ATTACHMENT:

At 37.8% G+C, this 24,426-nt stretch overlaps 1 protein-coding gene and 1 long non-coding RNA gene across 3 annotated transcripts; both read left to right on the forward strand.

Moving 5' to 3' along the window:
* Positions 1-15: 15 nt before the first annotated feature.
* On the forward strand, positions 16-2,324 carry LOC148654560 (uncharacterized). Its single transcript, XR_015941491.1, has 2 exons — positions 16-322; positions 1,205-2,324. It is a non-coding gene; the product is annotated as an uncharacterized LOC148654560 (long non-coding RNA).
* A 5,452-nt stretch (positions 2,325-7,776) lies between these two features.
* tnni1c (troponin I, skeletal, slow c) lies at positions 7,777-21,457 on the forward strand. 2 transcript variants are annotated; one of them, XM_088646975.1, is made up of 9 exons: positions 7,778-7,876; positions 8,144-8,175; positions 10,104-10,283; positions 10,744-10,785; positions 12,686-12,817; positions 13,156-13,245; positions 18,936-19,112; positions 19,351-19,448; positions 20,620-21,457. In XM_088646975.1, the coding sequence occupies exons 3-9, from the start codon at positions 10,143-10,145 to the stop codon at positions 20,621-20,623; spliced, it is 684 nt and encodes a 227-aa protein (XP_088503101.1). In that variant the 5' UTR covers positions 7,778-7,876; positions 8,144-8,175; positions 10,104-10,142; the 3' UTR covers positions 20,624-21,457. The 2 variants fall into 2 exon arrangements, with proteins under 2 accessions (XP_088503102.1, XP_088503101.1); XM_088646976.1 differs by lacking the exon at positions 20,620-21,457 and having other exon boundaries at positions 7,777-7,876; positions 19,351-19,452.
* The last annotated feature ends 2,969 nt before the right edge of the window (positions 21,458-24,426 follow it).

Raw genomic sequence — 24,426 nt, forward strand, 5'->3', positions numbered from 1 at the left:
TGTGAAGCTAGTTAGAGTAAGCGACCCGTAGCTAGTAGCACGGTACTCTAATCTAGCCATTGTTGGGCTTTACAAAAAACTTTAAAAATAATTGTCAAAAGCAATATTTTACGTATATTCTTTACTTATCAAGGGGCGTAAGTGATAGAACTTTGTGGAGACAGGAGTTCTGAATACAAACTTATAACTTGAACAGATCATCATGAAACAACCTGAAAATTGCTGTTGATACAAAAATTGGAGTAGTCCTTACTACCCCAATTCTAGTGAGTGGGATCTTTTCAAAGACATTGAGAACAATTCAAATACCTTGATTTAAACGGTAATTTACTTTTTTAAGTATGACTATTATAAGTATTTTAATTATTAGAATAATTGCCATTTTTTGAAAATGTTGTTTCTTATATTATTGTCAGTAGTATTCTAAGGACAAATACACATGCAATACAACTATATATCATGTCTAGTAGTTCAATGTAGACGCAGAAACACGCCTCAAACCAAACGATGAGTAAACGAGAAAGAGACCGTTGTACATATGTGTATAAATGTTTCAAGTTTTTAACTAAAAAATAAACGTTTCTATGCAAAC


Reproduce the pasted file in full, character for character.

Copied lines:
At 37.8% G+C, this 24,426-nt stretch overlaps 1 protein-coding gene and 1 long non-coding RNA gene across 3 annotated transcripts; both read left to right on the forward strand.

Moving 5' to 3' along the window:
* Positions 1-15: 15 nt before the first annotated feature.
* On the forward strand, positions 16-2,324 carry LOC148654560 (uncharacterized). Its single transcript, XR_015941491.1, has 2 exons — positions 16-322; positions 1,205-2,324. It is a non-coding gene; the product is annotated as an uncharacterized LOC148654560 (long non-coding RNA).
* A 5,452-nt stretch (positions 2,325-7,776) lies between these two features.
* tnni1c (troponin I, skeletal, slow c) lies at positions 7,777-21,457 on the forward strand. 2 transcript variants are annotated; one of them, XM_088646975.1, is made up of 9 exons: positions 7,778-7,876; positions 8,144-8,175; positions 10,104-10,283; positions 10,744-10,785; positions 12,686-12,817; positions 13,156-13,245; positions 18,936-19,112; positions 19,351-19,448; positions 20,620-21,457. In XM_088646975.1, the coding sequence occupies exons 3-9, from the start codon at positions 10,143-10,145 to the stop codon at positions 20,621-20,623; spliced, it is 684 nt and encodes a 227-aa protein (XP_088503101.1). In that variant the 5' UTR covers positions 7,778-7,876; positions 8,144-8,175; positions 10,104-10,142; the 3' UTR covers positions 20,624-21,457. The 2 variants fall into 2 exon arrangements, with proteins under 2 accessions (XP_088503102.1, XP_088503101.1); XM_088646976.1 differs by lacking the exon at positions 20,620-21,457 and having other exon boundaries at positions 7,777-7,876; positions 19,351-19,452.
* The last annotated feature ends 2,969 nt before the right edge of the window (positions 21,458-24,426 follow it).

Raw genomic sequence — 24,426 nt, forward strand, 5'->3', positions numbered from 1 at the left:
TGTGAAGCTAGTTAGAGTAAGCGACCCGTAGCTAGTAGCACGGTACTCTAATCTAGCCATTGTTGGGCTTTACAAAAAACTTTAAAAATAATTGTCAAAAGCAATATTTTACGTATATTCTTTACTTATCAAGGGGCGTAAGTGATAGAACTTTGTGGAGACAGGAGTTCTGAATACAAACTTATAACTTGAACAGATCATCATGAAACAACCTGAAAATTGCTGTTGATACAAAAATTGGAGTAGTCCTTACTACCCCAATTCTAGTGAGTGGGATCTTTTCAAAGACATTGAGAACAATTCAAATACCTTGATTTAAACGGTAATTTACTTTTTTAAGTATGACTATTATAAGTATTTTAATTATTAGAATAATTGCCATTTTTTGAAAATGTTGTTTCTTATATTATTGTCAGTAGTATTCTAAGGACAAATACACATGCAATACAACTATATATCATGTCTAGTAGTTCAATGTAGACGCAGAAACACGCCTCAAACCAAACGATGAGTAAACGAGAAAGAGACCGTTGTACATATGTGTATAAATGTTTCAAGTTTTTAACTAAAAAATAAACGTTTCTATGCAAAC